Fashion from all perspectives: cotton, a discussion workshop with Never Was Average at the McCord Stewart Museum, November 2, 2022 © Winno A. Daniel

Never Was Average and the art of conversation

Learn how Never Was Average uses the power of conversation to bring people from different communities together.

Christelle Saint-Julien, journalist

August 17, 2023

There’s lots to say about fashion, but when Never Was Average – a group specializing in the creation of artistic and cultural experiences – is leading the debate, it’s sure to go way  beyond what meets the eye. Capitalizing on the power of conversation, creative duo Joanna Chevalier and Harry Julmice have been stirring things up at the Museum during several evenings aimed at deconstructing different aspects of fashion: luxury goods, cotton, streetwear, denim…

As facilitators of these discussion workshops, which blend art and cultural mediation, the members of Never Was Average have taken a strikingly original and widely inclusive approach. Here they are conversing again, this time with Alexis Walker, Associate Curator, Dress, Fashion and Textiles, and Clara Chouinard, Project Manager, Education, Community Engagement and Cultural Programs at the McCord Stewart Museum, as they reflect on this rich collaboration.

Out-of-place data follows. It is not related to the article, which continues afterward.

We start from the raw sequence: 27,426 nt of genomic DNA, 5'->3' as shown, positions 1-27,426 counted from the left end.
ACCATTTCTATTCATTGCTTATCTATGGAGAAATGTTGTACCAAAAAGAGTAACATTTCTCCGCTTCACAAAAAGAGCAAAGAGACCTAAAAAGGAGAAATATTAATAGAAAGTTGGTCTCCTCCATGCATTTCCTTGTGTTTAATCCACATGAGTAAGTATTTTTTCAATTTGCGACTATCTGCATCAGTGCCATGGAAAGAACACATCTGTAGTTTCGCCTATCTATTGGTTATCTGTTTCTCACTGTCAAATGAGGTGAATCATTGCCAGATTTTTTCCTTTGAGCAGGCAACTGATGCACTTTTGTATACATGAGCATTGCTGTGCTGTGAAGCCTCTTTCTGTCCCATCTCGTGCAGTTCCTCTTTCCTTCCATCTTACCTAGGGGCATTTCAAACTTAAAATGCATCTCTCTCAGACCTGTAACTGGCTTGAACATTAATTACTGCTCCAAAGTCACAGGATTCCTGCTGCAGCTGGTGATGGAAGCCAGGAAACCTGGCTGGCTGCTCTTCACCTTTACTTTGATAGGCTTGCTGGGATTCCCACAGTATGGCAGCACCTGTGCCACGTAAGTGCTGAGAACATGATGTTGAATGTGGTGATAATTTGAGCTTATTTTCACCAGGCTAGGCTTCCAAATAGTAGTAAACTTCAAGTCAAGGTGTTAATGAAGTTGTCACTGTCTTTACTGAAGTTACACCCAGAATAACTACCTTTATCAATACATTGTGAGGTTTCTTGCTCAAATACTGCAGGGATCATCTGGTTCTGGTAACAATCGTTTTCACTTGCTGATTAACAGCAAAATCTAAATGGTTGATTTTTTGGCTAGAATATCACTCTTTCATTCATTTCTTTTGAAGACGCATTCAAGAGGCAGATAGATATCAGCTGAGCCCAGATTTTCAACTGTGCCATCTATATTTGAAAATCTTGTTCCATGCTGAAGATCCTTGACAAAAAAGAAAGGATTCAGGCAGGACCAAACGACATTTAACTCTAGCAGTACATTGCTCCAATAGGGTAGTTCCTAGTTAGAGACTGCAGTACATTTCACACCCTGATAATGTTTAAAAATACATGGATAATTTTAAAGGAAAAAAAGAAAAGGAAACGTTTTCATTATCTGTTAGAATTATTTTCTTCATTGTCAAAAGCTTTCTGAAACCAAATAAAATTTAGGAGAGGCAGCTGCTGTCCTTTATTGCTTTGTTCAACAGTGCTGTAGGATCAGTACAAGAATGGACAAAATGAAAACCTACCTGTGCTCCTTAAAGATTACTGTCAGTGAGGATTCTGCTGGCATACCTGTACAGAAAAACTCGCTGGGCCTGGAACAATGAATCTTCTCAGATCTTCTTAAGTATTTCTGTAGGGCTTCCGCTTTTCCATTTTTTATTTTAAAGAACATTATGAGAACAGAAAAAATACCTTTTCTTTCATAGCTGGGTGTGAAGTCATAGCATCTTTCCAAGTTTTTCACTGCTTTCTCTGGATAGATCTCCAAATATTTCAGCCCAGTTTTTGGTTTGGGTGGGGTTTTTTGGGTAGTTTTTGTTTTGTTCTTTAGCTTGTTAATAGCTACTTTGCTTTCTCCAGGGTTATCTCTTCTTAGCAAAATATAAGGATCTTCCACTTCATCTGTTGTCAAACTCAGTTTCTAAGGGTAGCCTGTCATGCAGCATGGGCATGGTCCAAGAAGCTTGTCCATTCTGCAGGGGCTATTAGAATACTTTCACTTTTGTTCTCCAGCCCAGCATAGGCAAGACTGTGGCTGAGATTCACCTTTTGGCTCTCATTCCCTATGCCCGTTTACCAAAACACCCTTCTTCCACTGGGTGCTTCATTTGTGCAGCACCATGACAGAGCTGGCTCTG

Left to right: Clara Chouinard of the McCord Stewart Museum, Joanna Chevalier and Harry Julmice of Never Was Average and Alexis Walker of the McCord Stewart Museum, © Jean-Charles Sébago

Never Was Average is known for the conversations it facilitates in a variety of settings. What gave you the idea of holding one at the McCord Stewart Museum?

Joanna: Aware of our interest in anything to do with photography and fashion, the McCord Stewart Museum invited us to think about how we might work with them. Our approach is entirely community-based. We’re there to exchange, to use conversation to change attitudes, and we do it by being creative. It’s not at all our role to say what’s right or wrong, but simply to reveal different possibilities and ways of seeing things.